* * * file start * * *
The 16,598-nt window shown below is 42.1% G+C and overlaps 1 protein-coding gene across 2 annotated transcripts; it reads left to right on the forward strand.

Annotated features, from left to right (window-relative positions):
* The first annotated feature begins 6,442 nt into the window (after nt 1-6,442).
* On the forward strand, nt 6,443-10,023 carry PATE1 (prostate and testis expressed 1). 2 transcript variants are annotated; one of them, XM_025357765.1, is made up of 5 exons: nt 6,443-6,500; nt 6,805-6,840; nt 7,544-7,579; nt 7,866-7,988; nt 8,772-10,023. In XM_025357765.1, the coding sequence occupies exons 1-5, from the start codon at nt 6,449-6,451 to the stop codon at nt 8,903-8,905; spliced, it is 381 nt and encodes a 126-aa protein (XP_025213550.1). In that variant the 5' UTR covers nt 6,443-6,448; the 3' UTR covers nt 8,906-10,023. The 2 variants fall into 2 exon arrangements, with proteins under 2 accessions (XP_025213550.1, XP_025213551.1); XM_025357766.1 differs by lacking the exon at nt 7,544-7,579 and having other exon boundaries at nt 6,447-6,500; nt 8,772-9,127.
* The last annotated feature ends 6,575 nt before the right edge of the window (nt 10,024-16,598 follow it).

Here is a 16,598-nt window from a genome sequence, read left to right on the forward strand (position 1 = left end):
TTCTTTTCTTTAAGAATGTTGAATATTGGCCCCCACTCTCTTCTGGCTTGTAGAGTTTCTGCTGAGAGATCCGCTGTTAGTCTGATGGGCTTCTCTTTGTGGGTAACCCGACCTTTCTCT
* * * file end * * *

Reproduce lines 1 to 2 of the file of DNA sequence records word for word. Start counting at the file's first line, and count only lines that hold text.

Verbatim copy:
The 16,598-nt window shown below is 42.1% G+C and overlaps 1 protein-coding gene across 2 annotated transcripts; it reads left to right on the forward strand.

Annotated features, from left to right (window-relative positions):